When it comes to performance, applications can be a bit of a wildcard. Because there are so many different types of applications, performance testing become a vital part of knowing what to expect. Like operating systems, applications can cause a lot of User Mode and Kernel Mode transitions, which will only add to the performance impacts you expect. An example of an application function that can cause a high degree of user mode to kernel mode transitions would be reads and writes to storage. Storage I/O intensive applications that transition more will have more of a performance penalty.
What to expect from patches
Let’s look at the different patches and how much of an impact they carry. It is important to note that there are more than a few vulnerabilities in the same class as Meltdown and Spectre. Some of these patches will be simple operating system patches, and other will be more complex, relying on multiple patches in the performance stack to be implemented. For example, Spectre will have patches on the operating system layer and in the server hardware layer (processor microcode). By themselves the Spectre patches may not have a great impact, but collectively they pack a punch.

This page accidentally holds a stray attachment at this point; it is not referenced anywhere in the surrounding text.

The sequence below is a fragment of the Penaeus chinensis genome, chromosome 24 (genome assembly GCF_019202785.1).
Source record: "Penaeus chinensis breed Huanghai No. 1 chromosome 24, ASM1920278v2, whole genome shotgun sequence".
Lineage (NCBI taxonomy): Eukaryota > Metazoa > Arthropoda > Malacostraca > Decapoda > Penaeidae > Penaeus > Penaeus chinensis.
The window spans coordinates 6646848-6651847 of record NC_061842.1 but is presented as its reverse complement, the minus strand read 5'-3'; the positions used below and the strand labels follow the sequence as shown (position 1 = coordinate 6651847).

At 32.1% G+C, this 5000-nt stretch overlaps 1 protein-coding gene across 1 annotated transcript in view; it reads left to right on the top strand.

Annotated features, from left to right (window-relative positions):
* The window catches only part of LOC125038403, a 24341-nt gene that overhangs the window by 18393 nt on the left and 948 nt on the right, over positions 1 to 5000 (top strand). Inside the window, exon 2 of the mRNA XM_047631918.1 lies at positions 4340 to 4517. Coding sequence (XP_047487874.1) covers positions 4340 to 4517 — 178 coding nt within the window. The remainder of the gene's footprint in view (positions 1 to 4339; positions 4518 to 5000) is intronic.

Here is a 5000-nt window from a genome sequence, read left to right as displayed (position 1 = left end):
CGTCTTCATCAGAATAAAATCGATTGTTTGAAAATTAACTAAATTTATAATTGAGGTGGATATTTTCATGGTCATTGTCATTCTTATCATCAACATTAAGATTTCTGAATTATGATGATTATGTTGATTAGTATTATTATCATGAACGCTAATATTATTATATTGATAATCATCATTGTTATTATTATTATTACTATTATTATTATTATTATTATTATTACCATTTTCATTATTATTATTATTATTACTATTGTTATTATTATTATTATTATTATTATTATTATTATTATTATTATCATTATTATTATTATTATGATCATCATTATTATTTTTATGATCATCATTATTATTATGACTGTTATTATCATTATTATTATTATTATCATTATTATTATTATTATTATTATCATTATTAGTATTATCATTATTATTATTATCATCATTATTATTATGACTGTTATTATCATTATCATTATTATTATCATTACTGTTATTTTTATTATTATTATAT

For more information about the status of patches for many operating systems, hypervisors, applications, and hardware vendors we’ve found the following website to be helpful: https://meltdownattack.com/
Looking at performance from the Login VSI perspective
Login VSI measures performance in different ways. First there is a measure of scalability and efficiency, which is called VSImax. This measures the number of sessions a server can host before user experience becomes unacceptable. Another measure is called VSIbase and it measures the optimal responsiveness of the user experience, or best-case performance for a given session. We’ll look at how the patches impact performance from these two lenses.
These were some of the earliest patches to be released. Our initial testing showed the following: